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Sediment Dredging at Superfund Megasites: Assessing the Effectiveness (2007)

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Given the long time frames and many unknowns involved in cleaning up megasites, adaptive management -- which uses monitoring data to review progress and adjust plans when needed -- should be used to select and implement cleanup methods.

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In addition, dredging and other remediation projects should be designed to meet long-term goals for reducing risks to people and wildlife, instead of objectives not directly related to risk, such as removing a specified amount of sediment. The report emphasizes that without adequate monitoring before and after dredging, it is impossible to evaluate the degree to which cleanup objectives have been reached.

EPA should invest in better and more consistent measurement tools to monitor conditions in the field reliably and efficiently. Monitoring data should also be made available to the public in electronic form, so that evaluations of remedies' effectiveness can be independently verified. In addition, to help ensure that megasites with contaminated sediments are cleaned up as effectively as possible, EPA should centralize resources, responsibility, and authority for these sites at the national level, the report recommends.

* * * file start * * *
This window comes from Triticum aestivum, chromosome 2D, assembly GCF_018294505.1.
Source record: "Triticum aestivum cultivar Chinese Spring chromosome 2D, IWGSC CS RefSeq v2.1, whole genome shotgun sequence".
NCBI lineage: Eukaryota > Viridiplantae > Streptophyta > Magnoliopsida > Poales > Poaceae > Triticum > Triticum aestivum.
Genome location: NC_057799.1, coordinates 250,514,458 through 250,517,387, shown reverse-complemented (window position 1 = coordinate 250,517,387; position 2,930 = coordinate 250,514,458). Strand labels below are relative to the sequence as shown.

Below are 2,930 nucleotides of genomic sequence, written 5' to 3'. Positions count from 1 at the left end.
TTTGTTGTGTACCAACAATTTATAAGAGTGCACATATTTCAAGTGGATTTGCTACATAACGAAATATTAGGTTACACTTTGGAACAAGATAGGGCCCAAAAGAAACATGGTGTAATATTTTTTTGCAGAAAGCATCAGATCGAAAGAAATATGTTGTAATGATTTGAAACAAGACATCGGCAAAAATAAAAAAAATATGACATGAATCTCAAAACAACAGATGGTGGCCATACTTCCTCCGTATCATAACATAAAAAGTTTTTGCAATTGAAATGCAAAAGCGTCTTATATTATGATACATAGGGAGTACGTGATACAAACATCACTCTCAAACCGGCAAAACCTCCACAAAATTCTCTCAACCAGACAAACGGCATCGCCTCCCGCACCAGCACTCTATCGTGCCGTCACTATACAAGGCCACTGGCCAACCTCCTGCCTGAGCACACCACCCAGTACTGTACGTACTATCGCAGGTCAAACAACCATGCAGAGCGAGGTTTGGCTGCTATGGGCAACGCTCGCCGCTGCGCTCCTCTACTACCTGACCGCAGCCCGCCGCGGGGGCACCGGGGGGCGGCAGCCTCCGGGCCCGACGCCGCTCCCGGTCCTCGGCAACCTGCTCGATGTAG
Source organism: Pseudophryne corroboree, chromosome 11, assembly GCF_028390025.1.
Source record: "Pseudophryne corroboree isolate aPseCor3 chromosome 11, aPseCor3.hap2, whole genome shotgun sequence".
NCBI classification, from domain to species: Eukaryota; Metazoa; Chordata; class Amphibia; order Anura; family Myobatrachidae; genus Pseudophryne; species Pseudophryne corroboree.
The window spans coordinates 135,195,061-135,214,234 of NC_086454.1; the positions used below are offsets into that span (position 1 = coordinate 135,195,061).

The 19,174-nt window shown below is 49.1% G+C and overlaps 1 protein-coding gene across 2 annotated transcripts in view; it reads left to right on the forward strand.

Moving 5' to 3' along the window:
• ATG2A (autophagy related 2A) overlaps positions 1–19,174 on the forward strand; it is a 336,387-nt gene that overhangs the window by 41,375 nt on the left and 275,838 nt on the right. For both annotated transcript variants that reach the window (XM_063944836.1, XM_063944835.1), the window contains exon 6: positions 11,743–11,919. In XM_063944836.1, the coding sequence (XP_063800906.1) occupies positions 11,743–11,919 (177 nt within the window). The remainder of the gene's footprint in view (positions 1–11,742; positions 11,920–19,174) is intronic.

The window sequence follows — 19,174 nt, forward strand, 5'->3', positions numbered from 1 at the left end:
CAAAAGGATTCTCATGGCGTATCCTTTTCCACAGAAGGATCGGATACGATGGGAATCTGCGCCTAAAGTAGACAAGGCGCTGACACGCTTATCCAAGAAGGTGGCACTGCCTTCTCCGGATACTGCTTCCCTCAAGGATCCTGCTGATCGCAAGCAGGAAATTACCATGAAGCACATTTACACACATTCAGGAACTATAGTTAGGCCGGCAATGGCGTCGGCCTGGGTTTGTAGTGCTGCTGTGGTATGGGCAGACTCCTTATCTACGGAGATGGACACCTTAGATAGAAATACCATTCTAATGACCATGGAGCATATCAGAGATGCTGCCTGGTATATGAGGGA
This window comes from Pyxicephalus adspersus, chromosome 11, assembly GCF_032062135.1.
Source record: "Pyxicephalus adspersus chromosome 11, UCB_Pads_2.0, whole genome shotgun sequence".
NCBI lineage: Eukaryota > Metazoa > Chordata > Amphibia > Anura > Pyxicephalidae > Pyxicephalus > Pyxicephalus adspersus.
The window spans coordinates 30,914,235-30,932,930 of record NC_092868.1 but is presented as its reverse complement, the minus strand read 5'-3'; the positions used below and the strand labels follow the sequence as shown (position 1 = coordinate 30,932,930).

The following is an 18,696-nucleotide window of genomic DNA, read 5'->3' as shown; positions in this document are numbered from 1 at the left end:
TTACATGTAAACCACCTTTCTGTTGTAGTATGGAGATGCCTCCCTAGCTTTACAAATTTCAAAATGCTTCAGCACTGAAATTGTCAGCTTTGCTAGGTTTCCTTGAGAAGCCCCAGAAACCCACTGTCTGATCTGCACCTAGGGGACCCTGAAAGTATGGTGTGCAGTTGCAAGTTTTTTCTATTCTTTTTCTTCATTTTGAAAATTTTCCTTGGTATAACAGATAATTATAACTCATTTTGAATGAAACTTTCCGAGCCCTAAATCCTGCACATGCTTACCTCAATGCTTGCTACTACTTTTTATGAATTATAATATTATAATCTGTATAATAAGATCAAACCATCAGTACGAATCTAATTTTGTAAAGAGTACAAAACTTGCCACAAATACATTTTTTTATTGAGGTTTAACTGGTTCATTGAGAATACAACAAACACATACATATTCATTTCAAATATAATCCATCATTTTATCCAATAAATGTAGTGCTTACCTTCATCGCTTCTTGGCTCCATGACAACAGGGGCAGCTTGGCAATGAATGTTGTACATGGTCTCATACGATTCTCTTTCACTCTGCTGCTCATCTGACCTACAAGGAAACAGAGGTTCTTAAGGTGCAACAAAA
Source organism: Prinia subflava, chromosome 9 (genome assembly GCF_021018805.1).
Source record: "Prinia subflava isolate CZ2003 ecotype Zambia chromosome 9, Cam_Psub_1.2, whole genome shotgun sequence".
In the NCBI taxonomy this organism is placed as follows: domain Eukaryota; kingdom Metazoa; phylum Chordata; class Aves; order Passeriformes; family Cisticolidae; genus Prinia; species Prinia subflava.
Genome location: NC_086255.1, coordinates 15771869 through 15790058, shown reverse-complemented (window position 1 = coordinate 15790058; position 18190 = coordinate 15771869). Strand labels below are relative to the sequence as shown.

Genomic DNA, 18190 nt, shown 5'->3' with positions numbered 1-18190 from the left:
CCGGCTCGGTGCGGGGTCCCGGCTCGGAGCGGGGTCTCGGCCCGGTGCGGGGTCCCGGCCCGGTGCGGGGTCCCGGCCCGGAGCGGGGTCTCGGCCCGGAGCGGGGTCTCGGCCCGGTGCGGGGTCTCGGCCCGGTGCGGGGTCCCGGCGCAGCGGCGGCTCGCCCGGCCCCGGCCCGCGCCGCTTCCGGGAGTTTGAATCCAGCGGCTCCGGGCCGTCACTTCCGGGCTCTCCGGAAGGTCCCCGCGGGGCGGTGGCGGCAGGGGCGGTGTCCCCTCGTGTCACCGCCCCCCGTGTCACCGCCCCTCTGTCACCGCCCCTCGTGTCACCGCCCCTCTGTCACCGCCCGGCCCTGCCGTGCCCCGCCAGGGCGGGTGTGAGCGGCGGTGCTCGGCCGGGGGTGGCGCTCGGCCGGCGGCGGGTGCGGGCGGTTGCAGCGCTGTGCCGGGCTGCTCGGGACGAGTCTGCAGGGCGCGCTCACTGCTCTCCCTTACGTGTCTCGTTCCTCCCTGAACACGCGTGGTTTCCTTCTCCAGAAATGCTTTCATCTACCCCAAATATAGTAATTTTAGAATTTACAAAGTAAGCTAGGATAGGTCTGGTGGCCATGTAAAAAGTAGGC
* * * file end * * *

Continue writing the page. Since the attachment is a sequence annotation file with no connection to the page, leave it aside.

Such a shift would help the agency make sure that monitoring is adequate and that adaptive management and best practices are followed.

The report was sponsored by the U. Environmental Protection Agency. They are private, nonprofit institutions that provide science, technology, and health policy advice under a congressional charter. A committee roster follows. Reporters may obtain a pre-publication copy from the Office of News and Public Information contacts listed above. Division on Earth and Life Studies. Board on Environmental Studies and Toxicology.


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Committee on Sediment Dredging at Superfund Megasites. Department of Geography and Environmental Engineering. Johns Hopkins University. Allen Burton Jr. Professor of Environmental Sciences and Director.

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Institute for Environmental Quality. Wright State University. Dayton , Ohio. William Clements. Department of Fishery and Wildlife Biology. Colorado State University. Frank C. Assistant Professor. Departments of Environmental Health Sciences and Biostatistics. A wide selection of other books is also available to anyone free of charge.

Some of the nation's estuaries, lakes and other water bodies contain contaminated sediments that can adversely affect fish and wildlife and may then find their way into people's diets. Dredging is one of the few options available for attempting to clean up contaminated sediments, but it can uncover and re-suspend buried contaminants, creating additional exposures for wildlife and people.

The book finds that, based on a review of available evidence, dredging's ability to decrease environmental and health risks is still an open question.